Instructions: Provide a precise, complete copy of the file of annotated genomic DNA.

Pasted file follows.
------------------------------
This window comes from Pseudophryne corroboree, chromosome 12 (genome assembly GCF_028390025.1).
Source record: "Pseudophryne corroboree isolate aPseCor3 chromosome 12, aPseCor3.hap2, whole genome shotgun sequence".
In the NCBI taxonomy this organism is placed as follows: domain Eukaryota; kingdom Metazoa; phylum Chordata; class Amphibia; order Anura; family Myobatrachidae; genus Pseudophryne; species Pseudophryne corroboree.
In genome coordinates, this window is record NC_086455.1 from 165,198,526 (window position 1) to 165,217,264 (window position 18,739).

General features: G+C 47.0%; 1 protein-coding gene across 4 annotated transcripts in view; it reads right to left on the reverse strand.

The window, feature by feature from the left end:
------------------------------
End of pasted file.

This window comes from Pseudophryne corroboree, chromosome 12 (genome assembly GCF_028390025.1).
Source record: "Pseudophryne corroboree isolate aPseCor3 chromosome 12, aPseCor3.hap2, whole genome shotgun sequence".
In the NCBI taxonomy this organism is placed as follows: domain Eukaryota; kingdom Metazoa; phylum Chordata; class Amphibia; order Anura; family Myobatrachidae; genus Pseudophryne; species Pseudophryne corroboree.
In genome coordinates, this window is record NC_086455.1 from 165,198,526 (window position 1) to 165,217,264 (window position 18,739).

General features: G+C 47.0%; 1 protein-coding gene across 4 annotated transcripts in view; it reads right to left on the reverse strand.

The window, feature by feature from the left end: